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by Alex Peck on September 25th, 2009

In the .NET 1.1 era, sorting is based on the IComparer and IComparable interfaces. I first realised this scheme is a little limited in a job interview. I tried to explain how I might sort a contact list on different properties. In my mind I envisaged something similar to the STL sort algorithm using a function pointer or functor. Unfortunately, at the time I was unable to express this in C#.

Let’s say our Contact data structure is simply this:

public class Contact : IComparable
   // constructor omitted, just assume it assigns fields
   public string Forename { get; set; }
   public string Surname { get; set; }
   public string PhoneNo { get; set; }
   public string EmailAddress { get; set; }
   public int CompareTo(object obj) 
        Contact otherContact = obj as Contact; 
        if (otherContact != null)
            return this.Surname.CompareTo(otherContact.Surname);
           throw new ArgumentException("Object is not a Contact");

In order to sort a collection of Contacts, we can simply call the Sort method as follows:

ArrayList list = new ArrayList();
// add some Contacts

That’s all well and good, but we will always sort by Contact.Surname. The collection Sort method will automatically use the IComparable CompareTo method defined by each Contact element. If we want to sort by a different property, say PhoneNo, we must use an IComparer.

public class ContactPhoneNoComparer : IComparer
   public int Compare(object left, object right)
      Contact first = left as Contact;
      Contact second = right as Contact;
      // null checking omitted for brevity
      return first.PhoneNo.CompareTo(second.PhoneNo);

To sort the Contact collection by PhoneNo we can now do this:

ArrayList contacts = new ArrayList();
// add some Contacts
contacts.Sort(new ContactPhoneNoComparer());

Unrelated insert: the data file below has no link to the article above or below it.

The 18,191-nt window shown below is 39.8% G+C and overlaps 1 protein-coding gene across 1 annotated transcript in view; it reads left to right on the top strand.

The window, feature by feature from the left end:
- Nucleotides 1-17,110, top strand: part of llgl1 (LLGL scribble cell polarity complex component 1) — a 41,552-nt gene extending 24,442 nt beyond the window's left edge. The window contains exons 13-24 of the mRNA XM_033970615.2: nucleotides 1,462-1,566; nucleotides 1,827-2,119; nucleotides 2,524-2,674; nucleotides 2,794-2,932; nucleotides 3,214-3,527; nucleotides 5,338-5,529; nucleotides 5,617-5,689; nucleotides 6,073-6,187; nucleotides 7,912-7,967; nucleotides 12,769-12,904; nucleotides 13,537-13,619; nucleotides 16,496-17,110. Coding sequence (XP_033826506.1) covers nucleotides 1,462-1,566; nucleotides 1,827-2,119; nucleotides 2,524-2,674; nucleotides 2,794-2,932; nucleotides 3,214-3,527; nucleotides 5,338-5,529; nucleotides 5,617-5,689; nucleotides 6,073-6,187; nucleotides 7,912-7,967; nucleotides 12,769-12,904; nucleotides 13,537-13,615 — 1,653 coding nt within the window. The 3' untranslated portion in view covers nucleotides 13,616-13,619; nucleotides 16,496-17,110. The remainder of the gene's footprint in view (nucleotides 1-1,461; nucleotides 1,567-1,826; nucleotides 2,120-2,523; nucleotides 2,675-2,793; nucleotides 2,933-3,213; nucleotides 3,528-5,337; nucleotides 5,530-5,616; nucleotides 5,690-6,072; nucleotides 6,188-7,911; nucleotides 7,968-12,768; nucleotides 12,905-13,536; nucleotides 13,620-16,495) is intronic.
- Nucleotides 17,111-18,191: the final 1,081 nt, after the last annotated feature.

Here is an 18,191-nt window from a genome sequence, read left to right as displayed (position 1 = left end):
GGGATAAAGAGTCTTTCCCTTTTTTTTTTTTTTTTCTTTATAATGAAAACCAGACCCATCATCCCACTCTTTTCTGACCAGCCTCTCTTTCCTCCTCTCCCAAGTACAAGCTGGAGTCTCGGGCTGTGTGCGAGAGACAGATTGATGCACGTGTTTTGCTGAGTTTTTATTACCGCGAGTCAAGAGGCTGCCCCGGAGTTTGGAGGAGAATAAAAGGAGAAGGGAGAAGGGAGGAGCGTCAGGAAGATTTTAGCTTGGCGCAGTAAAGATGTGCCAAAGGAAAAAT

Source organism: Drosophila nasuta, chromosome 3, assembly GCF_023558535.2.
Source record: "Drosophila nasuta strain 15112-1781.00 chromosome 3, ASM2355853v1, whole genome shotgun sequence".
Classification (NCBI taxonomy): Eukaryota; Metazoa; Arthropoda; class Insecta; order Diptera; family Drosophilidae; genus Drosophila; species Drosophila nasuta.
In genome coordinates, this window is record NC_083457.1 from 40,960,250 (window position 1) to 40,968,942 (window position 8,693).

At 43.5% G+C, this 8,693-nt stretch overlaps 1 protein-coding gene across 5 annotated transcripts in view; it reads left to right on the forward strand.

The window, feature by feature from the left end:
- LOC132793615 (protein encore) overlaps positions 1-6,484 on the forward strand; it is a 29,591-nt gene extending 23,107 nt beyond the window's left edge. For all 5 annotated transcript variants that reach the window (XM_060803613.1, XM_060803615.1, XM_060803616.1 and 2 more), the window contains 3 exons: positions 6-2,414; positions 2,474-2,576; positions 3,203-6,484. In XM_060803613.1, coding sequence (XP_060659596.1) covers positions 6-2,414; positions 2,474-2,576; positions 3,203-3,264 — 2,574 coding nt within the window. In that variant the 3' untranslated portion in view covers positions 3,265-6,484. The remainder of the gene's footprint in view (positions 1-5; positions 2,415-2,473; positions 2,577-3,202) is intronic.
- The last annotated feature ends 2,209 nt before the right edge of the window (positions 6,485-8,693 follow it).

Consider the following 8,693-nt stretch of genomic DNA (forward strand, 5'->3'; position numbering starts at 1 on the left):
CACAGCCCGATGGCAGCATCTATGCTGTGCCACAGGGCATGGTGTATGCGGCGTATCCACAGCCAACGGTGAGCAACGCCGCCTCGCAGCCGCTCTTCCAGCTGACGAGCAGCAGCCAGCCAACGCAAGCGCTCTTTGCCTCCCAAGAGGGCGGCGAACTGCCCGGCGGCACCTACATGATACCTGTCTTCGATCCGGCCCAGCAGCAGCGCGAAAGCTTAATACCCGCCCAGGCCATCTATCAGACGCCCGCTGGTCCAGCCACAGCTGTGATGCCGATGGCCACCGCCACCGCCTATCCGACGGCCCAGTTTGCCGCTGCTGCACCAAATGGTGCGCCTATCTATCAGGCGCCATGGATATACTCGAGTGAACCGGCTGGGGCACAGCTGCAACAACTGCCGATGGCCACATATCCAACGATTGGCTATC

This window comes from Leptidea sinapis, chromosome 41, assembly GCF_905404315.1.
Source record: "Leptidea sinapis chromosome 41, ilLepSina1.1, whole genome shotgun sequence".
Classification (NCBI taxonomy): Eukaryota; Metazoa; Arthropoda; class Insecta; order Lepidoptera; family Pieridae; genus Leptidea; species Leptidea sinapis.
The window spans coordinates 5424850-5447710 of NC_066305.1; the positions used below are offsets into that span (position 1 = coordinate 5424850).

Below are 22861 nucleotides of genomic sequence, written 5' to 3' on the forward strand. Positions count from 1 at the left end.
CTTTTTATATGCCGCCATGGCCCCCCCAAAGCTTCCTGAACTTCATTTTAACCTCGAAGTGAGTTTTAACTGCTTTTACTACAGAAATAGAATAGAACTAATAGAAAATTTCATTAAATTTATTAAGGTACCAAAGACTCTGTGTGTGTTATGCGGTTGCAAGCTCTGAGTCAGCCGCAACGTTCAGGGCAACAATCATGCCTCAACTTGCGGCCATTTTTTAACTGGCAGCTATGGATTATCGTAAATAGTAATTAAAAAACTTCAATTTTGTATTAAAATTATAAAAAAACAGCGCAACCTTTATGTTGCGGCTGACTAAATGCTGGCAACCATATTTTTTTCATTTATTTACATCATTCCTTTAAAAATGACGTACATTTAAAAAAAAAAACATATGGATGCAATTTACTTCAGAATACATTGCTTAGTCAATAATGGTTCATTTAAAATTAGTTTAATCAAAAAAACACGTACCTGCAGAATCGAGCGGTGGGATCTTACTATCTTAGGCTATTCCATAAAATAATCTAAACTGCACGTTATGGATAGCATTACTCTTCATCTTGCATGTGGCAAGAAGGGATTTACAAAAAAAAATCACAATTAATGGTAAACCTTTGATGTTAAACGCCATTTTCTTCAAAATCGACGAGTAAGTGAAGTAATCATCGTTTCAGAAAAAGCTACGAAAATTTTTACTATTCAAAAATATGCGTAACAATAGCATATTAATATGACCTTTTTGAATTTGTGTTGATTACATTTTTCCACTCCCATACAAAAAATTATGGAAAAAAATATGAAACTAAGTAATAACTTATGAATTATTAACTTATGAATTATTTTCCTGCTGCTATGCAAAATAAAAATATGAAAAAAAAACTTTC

At least we can centralise our comparison logic in comparer classes, but this .NET 1.1 way of doing things is a bit ugly. Since we are forced to use object, the compiler can’t do any type checking to save us from our own stupidity. We end up having to write boiler plate code to check our casts. These comparer classes are also a little verbose, especially if we need a lot of them.

What follows is shameless plagarism: when I read chapter 1 of C# in Depth I realised that it contained what would have been a good answer to my interview question. This is a diversion from the framework foundation, but a worthy one.


The casting, which is really the most significant limitation, can be removed by using IComparer<T>. Note that this is now much shorter and more readable.

public class ContactPhoneNoComparer : IComparer<Contact>
   public int Compare(Contact left, Contact right)
      return left.PhoneNo.CompareTo(right.PhoneNo);

Using a lambda expression

Using a lambda expression we can eliminate the IComparer entirely.

List<Contact> contacts = new List<Contact>();
// add some Contacts
contacts.Sort((l, r) => l.PhoneNo.CompareTo(r.PhoneNo));

Using the OrderBy extension method

Finally, using an extension method, we can do something even more readable. This time, the original order of the list is preserved, and we get a new contact list in the specified order.

List<Contact> contacts = new List<Contact>();
// add some Contacts
List<Contact> sortedContacts = contacts.OrderBy(c => c.PhoneNo);
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